This is a special reward available to Patreon patrons who pledge at the $10 or $20 a month levels. Each month those patrons will pick a film for me to review. They also get to include some of their own thoughts about the movie, if they choose. This Pick comes from Matt Harris.
Red Rocket (2021)
Written by Chris Bergoch and Sean Baker
Directed by Sean Baker
Sean Baker’s filmmaking career has been centered on people working on the margins of society. Tangerine followed two transgender sex workers through a day in their life while The Florida Project, while told from young Moonie’s perspective, featured the challenges her mother, a sex worker, faced in Orlando. Red Rocket continues this trend but with a male sex worker. While Baker has always presented characters who challenge us to like them in certain moments, none of them have been as challenging to wrestle with as Mikey. Filmed during COVID, the director pulls this picture off without a hitch, delivering a searing image of America in the last few years of decline.
Mikey Saber (Simon Rex) rolls back into Texas City after leaving for Los Angeles 17 years prior. He worked in the adult film industry, and his physical bruises and lack of money indicate things went wrong. Mikey shacks up with his estranged ex Lexi (Bree Elrod) and her mother, Lil. Because of his long gap in service work, potential employers are less than enthusiastic about hiring him. Nevertheless, Mikey manages to persuade local drug maven Leondria into letting him sell weed for her. After making enough money to pay for the following month’s rent, Mikey celebrates at a nearby doughnut shop where he meets Strawberry (Suzanna Son), a 17-year-old girl. With the porn industry still in his mind, our protagonist decides that Strawberry would be perfect for adult films, just 3 weeks out from her eighteenth birthday. Mikey tries to hide his side relationship with this underage girl but garners suspicions from Lexi, who he’s also sleeping with again.
Mikey Saber is a complete dirtbag. That’s why it’s so strange to me that in the discourse about this film in places like Twitter, there’s a kind of Puritanical fervor over its underage relationship. I never once thought the movie was endorsing this behavior. In fact, it clearly shows how Mikey harms people and himself through his narcissistic behavior. I think what people are getting worked up about is Baker’s tone in his work. If you look at his previous films, he has a penchant for presenting them from the personal perspectives of his main characters. Look no further than the conclusion of The Florida Project, which is clearly a fantasy of Moonie’s. The same can be said here, and once again, the movie’s final scene makes it clear we see the story through the eyes of the protagonist. Mikey is caught in a destructive cycle, and his relationship with Strawberry is just another part of the cycle. This is why we see him imagining this fantasy of her exiting her house to go off to LA with him just as he’s hit the lowest dregs of life again.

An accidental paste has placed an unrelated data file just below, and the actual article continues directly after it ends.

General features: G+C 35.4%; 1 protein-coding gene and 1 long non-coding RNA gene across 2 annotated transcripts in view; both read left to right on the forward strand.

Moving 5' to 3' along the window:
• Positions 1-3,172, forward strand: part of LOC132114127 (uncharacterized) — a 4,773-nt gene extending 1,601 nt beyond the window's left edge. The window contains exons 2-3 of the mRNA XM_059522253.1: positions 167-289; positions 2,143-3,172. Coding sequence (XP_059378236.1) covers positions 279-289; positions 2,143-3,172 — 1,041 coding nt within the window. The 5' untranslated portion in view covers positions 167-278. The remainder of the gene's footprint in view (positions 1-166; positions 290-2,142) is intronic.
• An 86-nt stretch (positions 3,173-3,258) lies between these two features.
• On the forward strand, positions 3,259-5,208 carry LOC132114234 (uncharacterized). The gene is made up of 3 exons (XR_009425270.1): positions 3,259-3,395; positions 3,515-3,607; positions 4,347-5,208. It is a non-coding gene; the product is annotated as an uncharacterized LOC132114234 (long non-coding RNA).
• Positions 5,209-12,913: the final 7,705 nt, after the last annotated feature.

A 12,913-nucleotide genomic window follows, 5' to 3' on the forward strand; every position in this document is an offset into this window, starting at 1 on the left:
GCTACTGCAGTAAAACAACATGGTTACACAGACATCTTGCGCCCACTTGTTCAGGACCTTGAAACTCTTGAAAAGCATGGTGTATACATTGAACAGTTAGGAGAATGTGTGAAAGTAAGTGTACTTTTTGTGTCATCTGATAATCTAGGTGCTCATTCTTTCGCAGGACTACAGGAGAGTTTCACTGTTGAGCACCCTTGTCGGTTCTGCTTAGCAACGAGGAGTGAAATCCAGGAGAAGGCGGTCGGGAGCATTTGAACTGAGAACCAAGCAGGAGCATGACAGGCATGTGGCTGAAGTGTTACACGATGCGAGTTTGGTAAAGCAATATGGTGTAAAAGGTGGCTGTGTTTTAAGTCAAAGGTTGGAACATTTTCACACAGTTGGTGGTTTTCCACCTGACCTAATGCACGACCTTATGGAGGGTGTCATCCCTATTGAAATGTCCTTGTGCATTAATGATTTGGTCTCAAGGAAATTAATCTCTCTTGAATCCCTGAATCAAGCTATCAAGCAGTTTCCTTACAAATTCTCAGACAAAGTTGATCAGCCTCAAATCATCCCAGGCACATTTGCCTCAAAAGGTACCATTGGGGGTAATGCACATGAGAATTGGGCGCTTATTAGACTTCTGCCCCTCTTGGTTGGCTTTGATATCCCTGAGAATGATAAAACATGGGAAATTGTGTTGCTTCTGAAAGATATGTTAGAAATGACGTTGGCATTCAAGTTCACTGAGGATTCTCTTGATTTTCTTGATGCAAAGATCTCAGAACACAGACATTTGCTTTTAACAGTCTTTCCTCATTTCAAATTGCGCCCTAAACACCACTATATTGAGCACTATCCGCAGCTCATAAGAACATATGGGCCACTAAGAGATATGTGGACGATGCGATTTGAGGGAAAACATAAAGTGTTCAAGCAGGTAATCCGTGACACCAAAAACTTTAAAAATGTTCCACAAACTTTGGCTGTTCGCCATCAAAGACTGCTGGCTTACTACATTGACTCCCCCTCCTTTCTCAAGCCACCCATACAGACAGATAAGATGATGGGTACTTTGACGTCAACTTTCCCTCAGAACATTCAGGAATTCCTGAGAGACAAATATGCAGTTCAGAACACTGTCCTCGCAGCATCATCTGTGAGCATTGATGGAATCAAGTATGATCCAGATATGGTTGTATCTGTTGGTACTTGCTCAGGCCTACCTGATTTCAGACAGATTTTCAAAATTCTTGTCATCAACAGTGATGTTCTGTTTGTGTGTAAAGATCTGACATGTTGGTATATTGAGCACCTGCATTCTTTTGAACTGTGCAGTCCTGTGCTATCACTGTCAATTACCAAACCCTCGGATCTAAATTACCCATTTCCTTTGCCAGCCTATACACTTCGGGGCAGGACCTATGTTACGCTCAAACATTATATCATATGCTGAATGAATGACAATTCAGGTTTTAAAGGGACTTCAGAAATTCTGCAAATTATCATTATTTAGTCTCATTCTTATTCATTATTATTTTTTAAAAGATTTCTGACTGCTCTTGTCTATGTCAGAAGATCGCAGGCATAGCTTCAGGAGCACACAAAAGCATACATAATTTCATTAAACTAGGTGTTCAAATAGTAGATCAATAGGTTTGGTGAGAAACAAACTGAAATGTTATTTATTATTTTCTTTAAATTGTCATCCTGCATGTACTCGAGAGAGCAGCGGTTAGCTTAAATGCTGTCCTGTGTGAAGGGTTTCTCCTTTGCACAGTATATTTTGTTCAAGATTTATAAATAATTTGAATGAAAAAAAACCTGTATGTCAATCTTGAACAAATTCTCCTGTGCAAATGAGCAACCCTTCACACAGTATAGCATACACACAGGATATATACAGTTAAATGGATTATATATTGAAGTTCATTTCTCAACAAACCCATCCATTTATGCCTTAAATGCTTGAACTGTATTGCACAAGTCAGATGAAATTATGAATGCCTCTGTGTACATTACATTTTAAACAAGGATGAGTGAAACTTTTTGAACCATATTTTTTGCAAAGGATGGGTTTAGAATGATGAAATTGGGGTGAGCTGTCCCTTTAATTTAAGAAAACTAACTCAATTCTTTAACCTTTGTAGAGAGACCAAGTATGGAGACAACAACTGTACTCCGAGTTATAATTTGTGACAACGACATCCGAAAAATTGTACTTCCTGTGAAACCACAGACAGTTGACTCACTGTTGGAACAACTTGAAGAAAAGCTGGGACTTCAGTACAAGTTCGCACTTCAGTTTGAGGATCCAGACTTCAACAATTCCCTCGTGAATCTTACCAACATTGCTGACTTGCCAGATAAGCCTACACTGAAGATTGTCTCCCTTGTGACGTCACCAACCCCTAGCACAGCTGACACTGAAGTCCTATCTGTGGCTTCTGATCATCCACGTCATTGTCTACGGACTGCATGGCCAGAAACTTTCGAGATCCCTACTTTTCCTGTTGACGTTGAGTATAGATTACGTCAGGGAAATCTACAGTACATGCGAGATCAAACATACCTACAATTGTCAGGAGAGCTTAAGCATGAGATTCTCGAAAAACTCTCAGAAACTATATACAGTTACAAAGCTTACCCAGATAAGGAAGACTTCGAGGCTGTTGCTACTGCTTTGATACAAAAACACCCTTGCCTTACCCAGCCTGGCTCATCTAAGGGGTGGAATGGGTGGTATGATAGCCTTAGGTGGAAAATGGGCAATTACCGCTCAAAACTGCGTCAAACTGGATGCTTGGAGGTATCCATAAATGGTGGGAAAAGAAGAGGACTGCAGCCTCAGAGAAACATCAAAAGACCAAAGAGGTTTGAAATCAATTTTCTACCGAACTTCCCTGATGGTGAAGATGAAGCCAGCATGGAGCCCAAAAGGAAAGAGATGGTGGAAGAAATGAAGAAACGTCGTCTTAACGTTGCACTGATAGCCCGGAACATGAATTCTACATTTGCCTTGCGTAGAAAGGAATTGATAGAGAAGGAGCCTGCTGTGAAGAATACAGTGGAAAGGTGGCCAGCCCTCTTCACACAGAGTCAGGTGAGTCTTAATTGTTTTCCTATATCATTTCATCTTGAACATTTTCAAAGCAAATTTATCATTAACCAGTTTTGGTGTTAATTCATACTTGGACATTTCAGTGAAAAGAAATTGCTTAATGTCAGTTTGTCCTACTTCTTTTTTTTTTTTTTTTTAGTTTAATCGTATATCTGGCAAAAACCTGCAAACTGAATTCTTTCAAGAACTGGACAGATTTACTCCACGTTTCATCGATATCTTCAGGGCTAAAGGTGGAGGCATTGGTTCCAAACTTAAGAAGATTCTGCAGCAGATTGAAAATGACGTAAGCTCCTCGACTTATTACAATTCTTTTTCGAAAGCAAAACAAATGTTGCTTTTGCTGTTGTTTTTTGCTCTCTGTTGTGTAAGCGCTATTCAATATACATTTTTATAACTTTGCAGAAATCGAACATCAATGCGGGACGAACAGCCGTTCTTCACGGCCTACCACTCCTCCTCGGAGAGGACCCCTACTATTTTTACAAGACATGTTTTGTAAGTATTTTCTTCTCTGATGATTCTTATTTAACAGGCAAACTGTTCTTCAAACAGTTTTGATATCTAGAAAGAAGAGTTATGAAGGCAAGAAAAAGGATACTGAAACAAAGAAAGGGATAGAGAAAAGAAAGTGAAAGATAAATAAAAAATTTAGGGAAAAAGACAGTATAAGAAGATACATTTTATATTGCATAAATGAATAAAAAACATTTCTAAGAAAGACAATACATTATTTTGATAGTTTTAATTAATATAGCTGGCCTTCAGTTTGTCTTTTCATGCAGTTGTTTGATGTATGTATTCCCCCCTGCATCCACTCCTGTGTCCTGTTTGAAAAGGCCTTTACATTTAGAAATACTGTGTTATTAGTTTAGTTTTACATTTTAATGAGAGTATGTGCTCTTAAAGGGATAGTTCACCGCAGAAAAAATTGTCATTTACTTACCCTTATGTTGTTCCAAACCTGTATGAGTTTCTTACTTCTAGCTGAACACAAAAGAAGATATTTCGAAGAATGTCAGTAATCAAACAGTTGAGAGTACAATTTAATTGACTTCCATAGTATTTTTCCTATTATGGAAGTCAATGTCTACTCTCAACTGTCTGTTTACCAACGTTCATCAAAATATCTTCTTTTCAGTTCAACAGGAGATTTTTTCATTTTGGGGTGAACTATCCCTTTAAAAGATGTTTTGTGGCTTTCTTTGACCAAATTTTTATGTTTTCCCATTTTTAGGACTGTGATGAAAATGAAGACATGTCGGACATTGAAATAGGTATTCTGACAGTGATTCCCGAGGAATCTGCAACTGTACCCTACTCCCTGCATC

This is about the path of destruction laid out by people who went off the rails a long time ago. Mikey already screwed up life for Lexi and ruins his neighbor Lonnie’s life in the second act of the film. But, in Mikey’s head, he’s surviving, and part of survival in the world of working poor America is to make sure society chews up the other guy instead of you. This philosophy is centered on believing that the world will grind up people into sausage no matter what, so you should really make sure it’s someone else and not you. Hence, Mikey has no moral compunction about bringing Strawberry into adult films, knowing full well she likely won’t come out of it in better shape. This isn’t Baker admonishing people for going into sex work, but acknowledging how sex work under capitalism is a highly exploitative industry.
Throughout the film, set in 2016, you can hear cable news outlets commenting on and playing speeches related to the Trump/Clinton election. This is key to understanding what Baker is saying because this film spotlights a charismatic & funny complete scumbag. We watch Mikey do terrible things and lie & cheat his way through life, but the tone is one of sunny humor. This is perfectly captured in Simon Rex’s performance, fast-talking and always getting others caught up in his “brilliant” ideas. There’s always an excuse for when he fails that it’s not his fault and begging that he be given a break. Through the setting, a Gulf Coast Texas town run on oil extraction, we see how American society puts so many people on the fringes. What prospects does Strawberry actually have in Texas City? Keep working at the doughnut shop? Go work for the oil company? Her options end with her still living in poverty and probably saddled with a few kids and a husband. It’s not the worst way to live, but it’s nothing that would capture the imagination of anyone. She is even one of the few characters to acknowledge how the region started slave trading (Black Ivory) and now subsists on oil (Black Gold).
Baker has zero interest in making a bleak movie about the underclass; there’s plenty of those to go around. Instead, he tries to find humor in a landscape that can quickly kill the spirit. Because Mikey persists and projects a veneer of genius to people who cannot discern what real genius is, he can wrap them around his finger. The most telling part of the film is in the second act when Mikey is involved in a massive, deadly car accident and spends a day fretting over the knock of police at his door. This is the quietest we see him, but when it’s clear someone else is going down for it, he roars back to life. Few movies manage to handle such a problematic protagonist so well and convey how that type of person’s mind works. We can’t hope to fix the problems in the world without first understanding how they happen and why exploitation is so common.